At present, students have access to remote experiments conducted in universities in other states and countries, which are carried out with real equipment and managed online. The experience of a remote laboratory allows students to generate significant learning, compared with traditional techniques that use only abstract concepts and equations, without actual hands-on experience with the real phenomena presented.
In relation to this topic, I was able to get in touch with Deusto University (Spain) which currently allows high school and undergraduate students in Mexico to remotely access their laboratories. In this way, by means of an interface, the students can put into practice the knowledge acquired in the classroom, by observing and experimenting in a real-life laboratory online.
Finally, these changes would not be possible without teacher professionalization. Argentina, for example, has proposed three pillars for qualities educators need in the new millennia:
Pedagogical Foundation, since teachers must have scientific knowledge of student learning and of the current pedagogical methodologies. In other words, just mastering their specific subject is no longer enough.
Teamwork with colleagues, because sharing activities or working together is important to keep up to date both pedagogically and conceptually in their discipline.
Classroom quality management, the teacher must become a researcher in education, in order to innovate and assess the student learning process. These three pillars will form the basis for streamlining the work achieved by teachers individually and with their colleagues.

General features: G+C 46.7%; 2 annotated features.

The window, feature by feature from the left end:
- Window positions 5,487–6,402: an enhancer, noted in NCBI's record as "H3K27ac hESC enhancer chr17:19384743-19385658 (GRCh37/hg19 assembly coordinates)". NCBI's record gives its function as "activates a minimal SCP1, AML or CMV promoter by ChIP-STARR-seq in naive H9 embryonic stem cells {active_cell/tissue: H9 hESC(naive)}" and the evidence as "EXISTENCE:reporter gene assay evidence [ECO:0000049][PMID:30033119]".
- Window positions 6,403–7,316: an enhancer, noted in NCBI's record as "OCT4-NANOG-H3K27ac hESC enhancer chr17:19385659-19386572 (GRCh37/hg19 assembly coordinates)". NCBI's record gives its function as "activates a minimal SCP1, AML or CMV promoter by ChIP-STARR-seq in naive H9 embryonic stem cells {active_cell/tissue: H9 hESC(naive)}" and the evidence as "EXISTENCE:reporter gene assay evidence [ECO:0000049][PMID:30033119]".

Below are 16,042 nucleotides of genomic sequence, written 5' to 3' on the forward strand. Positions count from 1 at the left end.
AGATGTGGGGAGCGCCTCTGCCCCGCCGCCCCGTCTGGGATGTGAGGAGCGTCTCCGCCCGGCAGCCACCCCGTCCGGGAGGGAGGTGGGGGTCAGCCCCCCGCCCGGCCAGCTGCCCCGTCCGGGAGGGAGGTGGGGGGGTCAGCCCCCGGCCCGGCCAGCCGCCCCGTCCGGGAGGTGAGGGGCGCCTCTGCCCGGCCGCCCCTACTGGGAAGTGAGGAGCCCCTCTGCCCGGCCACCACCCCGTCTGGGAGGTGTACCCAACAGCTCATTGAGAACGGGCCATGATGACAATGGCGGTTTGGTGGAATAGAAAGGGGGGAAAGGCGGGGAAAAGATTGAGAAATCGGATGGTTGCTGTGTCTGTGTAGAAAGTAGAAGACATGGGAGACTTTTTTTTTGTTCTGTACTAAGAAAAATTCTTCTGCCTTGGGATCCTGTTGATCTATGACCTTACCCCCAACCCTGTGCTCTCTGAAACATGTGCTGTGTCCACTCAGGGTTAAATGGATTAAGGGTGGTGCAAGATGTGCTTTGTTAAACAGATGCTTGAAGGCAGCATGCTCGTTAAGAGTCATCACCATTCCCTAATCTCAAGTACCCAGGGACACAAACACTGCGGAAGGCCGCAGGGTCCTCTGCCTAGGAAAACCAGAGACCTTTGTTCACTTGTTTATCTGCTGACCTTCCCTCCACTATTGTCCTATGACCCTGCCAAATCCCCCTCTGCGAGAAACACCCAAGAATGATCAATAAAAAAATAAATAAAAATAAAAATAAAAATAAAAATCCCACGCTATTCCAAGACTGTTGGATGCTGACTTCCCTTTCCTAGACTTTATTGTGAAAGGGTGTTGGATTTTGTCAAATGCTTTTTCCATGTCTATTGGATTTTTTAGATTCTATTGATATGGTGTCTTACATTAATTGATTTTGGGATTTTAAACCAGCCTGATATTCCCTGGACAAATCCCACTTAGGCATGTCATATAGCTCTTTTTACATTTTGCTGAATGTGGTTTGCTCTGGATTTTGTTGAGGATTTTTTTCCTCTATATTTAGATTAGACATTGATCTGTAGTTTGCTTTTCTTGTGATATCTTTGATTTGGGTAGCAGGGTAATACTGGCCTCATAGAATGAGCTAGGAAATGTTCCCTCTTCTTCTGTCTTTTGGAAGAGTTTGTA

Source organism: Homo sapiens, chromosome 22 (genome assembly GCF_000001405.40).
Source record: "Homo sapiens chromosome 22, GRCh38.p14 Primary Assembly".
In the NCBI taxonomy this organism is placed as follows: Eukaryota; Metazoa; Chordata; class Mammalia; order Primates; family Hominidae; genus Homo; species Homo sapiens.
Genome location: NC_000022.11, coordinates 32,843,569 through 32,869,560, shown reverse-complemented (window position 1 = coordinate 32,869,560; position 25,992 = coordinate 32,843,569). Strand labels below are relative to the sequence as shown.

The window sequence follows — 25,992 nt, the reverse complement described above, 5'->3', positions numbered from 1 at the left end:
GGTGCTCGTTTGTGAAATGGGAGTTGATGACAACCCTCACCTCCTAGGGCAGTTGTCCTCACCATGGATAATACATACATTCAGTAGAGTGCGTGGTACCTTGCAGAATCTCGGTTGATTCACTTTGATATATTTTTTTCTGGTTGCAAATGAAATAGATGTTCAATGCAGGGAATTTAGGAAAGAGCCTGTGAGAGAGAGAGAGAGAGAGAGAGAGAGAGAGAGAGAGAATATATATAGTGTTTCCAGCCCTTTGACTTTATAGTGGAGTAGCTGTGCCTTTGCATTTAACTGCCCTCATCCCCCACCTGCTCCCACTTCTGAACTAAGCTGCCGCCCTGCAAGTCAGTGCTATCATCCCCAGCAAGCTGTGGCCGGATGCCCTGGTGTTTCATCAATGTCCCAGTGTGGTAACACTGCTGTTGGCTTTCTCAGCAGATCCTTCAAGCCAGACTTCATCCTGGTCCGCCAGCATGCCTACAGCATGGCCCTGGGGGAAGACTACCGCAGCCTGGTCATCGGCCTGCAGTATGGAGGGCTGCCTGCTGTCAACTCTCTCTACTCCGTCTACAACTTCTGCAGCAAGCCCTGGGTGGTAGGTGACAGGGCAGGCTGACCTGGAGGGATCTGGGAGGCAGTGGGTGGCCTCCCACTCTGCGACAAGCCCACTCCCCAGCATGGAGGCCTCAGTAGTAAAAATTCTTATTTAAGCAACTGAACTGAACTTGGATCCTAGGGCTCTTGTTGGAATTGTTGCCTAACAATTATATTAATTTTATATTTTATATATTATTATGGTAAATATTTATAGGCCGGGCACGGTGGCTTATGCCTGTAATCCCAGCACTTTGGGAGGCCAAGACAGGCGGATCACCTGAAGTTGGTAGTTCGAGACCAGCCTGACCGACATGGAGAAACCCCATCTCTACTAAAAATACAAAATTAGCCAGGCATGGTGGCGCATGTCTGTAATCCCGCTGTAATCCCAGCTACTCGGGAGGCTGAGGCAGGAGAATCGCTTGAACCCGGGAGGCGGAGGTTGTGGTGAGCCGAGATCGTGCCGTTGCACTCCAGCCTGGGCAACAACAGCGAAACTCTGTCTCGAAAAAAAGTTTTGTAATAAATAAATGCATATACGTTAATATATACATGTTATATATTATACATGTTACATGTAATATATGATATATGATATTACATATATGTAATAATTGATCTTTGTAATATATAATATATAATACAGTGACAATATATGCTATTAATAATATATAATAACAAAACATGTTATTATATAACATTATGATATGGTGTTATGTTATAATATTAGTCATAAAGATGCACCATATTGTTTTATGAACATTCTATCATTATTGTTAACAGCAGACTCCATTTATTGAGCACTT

Today, Latin American teachers are immersed in educational change worldwide, because we have so much to contribute to 21st-century education. We need to keep abreast of the latest trends and propose educational innovation. The future of education also lies in our Latin American educational institutions; we are leaders of change and can make a significant contribution to education. I would like to invite you to become a bold, ground-breaking educator, creating innovative learning environments, generating disruptive activities, and aligning the curriculum with the aim of enhancing education in your classroom, your country and, consequently, the world.
About the Author:
Dr. Rodrigo Ponce Díaz is the Director of the Department of Science and Technology at Prepa Tec Monterrey and Professor of the Department of Physics at Campus Monterrey.
By Martha García Tenorio